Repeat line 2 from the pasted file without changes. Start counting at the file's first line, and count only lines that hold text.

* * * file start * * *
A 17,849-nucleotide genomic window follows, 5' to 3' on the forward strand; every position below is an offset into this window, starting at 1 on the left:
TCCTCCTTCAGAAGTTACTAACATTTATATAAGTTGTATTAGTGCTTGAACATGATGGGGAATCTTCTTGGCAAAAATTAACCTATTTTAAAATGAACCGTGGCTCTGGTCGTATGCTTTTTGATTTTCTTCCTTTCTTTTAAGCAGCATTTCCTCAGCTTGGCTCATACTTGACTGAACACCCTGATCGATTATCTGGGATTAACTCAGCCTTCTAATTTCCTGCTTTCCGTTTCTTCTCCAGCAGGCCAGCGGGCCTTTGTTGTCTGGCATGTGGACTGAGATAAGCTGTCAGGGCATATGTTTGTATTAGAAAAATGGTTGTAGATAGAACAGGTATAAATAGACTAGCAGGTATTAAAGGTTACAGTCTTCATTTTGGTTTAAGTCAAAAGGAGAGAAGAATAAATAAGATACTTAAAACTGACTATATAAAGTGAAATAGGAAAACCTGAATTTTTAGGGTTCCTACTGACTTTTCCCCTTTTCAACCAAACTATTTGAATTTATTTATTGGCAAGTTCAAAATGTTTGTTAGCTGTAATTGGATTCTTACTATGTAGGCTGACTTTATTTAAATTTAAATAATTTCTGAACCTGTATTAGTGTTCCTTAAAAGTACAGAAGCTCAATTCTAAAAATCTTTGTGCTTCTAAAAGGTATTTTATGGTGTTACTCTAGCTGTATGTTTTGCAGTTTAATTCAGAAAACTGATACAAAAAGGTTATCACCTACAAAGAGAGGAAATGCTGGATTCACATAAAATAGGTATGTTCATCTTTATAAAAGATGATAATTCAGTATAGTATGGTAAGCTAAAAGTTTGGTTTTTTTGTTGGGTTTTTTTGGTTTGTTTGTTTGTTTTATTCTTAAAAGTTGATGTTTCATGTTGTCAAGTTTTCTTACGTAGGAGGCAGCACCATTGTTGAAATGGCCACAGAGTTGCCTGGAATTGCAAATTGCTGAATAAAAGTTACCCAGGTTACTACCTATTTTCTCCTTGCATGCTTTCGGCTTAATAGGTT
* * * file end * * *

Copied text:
TCCTCCTTCAGAAGTTACTAACATTTATATAAGTTGTATTAGTGCTTGAACATGATGGGGAATCTTCTTGGCAAAAATTAACCTATTTTAAAATGAACCGTGGCTCTGGTCGTATGCTTTTTGATTTTCTTCCTTTCTTTTAAGCAGCATTTCCTCAGCTTGGCTCATACTTGACTGAACACCCTGATCGATTATCTGGGATTAACTCAGCCTTCTAATTTCCTGCTTTCCGTTTCTTCTCCAGCAGGCCAGCGGGCCTTTGTTGTCTGGCATGTGGACTGAGATAAGCTGTCAGGGCATATGTTTGTATTAGAAAAATGGTTGTAGATAGAACAGGTATAAATAGACTAGCAGGTATTAAAGGTTACAGTCTTCATTTTGGTTTAAGTCAAAAGGAGAGAAGAATAAATAAGATACTTAAAACTGACTATATAAAGTGAAATAGGAAAACCTGAATTTTTAGGGTTCCTACTGACTTTTCCCCTTTTCAACCAAACTATTTGAATTTATTTATTGGCAAGTTCAAAATGTTTGTTAGCTGTAATTGGATTCTTACTATGTAGGCTGACTTTATTTAAATTTAAATAATTTCTGAACCTGTATTAGTGTTCCTTAAAAGTACAGAAGCTCAATTCTAAAAATCTTTGTGCTTCTAAAAGGTATTTTATGGTGTTACTCTAGCTGTATGTTTTGCAGTTTAATTCAGAAAACTGATACAAAAAGGTTATCACCTACAAAGAGAGGAAATGCTGGATTCACATAAAATAGGTATGTTCATCTTTATAAAAGATGATAATTCAGTATAGTATGGTAAGCTAAAAGTTTGGTTTTTTTGTTGGGTTTTTTTGGTTTGTTTGTTTGTTTTATTCTTAAAAGTTGATGTTTCATGTTGTCAAGTTTTCTTACGTAGGAGGCAGCACCATTGTTGAAATGGCCACAGAGTTGCCTGGAATTGCAAATTGCTGAATAAAAGTTACCCAGGTTACTACCTATTTTCTCCTTGCATGCTTTCGGCTTAATAGGTT